from the it's-important dept
Techdirt is a key part of the digital revolution. They cover our work at EFF, of course, but more importantly, their original reporting and in-depth research help us nail down facts across our issues, and their analysis is strong. The clear way in which Techdirt's reporters lay out both technical and non-technical aspects of their stories provides an example for everyone looking to speak to many audiences at once.
I was so happy to hear that Techdirt is planning to gear up its coverage of the current fight to protect strong security and privacy in our digital world. We sometimes call this Crypto Wars Part Deux here at EFF. The FBI's efforts to undermine and compromise the tools we all increasingly rely upon and trust with our most intimate communications, information and plans create risks us all. EFF has been down this road before. We were leaders in the first Crypto Wars in the 1990s; I personally handled the Bernstein v. DOJ case that first freed encryption from government export controls and established that the First Amendment applied to the act of writing code. We thought we won that battle, but the FBI is back again (and the NSA apparently continued all along) seeking in various ways to undermine our security. We've stepped up again to protect our privacy and push for the common sense notion that we need to be able to trust the digital tools that hold, carry and store an increasing amount of our most sensitive information.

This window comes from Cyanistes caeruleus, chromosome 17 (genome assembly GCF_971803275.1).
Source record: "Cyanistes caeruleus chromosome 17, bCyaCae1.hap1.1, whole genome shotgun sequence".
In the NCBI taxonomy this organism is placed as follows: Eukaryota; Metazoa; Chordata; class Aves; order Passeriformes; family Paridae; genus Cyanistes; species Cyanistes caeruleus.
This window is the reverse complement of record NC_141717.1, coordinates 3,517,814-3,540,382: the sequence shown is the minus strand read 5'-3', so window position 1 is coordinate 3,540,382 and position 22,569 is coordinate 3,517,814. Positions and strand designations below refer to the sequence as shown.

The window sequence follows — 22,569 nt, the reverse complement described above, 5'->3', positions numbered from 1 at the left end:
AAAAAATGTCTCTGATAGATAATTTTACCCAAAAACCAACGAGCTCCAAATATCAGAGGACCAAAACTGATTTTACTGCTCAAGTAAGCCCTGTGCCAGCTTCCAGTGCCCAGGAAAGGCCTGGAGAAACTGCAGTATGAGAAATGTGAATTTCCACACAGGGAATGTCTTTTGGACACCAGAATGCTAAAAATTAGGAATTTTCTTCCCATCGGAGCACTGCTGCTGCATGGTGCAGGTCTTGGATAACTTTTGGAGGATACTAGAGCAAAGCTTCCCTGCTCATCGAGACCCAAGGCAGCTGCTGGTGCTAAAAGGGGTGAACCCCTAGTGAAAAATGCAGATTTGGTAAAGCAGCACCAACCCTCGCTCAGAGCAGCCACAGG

I was excited to have Techdirt focus on this because of Techdirt's long track record of trustworthy reporting. Techdirt's coverage of copyright issues, for instance, has resonated with musicians and technologists alike. During the height of the battle over music file sharing, Techdirt picked apart music industry "solutions" to show they weren't as attractive as they may have sounded. Nor is Techdirt afraid to take a stand. On top of their informative reporting on the Cyber Intelligence Sharing and Protection Act of 2011 (CISPA), Techdirt actively participated in a coalition, along with EFF, that organized a massive Twitter protest campaign against the privacy-invasive bill. Already, as the debate over iPhone security has brought encryption to broad public attention, Techdirt has done amazing work separating what people are saying from what their words actually mean, as well as providing the underlying legal documents so people can read them for themselves.
This time around the issues surrounding encryption are much bigger than they were 20 years ago and reach far beyond the technical community. More than ever we need media and analysis that won't be confused or misled, that will follow stories past the headlines and scare tactics and that will help the much wider range of people affected by this debate understand what's at stake. Luckily, Techdirt is up for the task and all they need is a little help from their audience to get there. I hope you will help.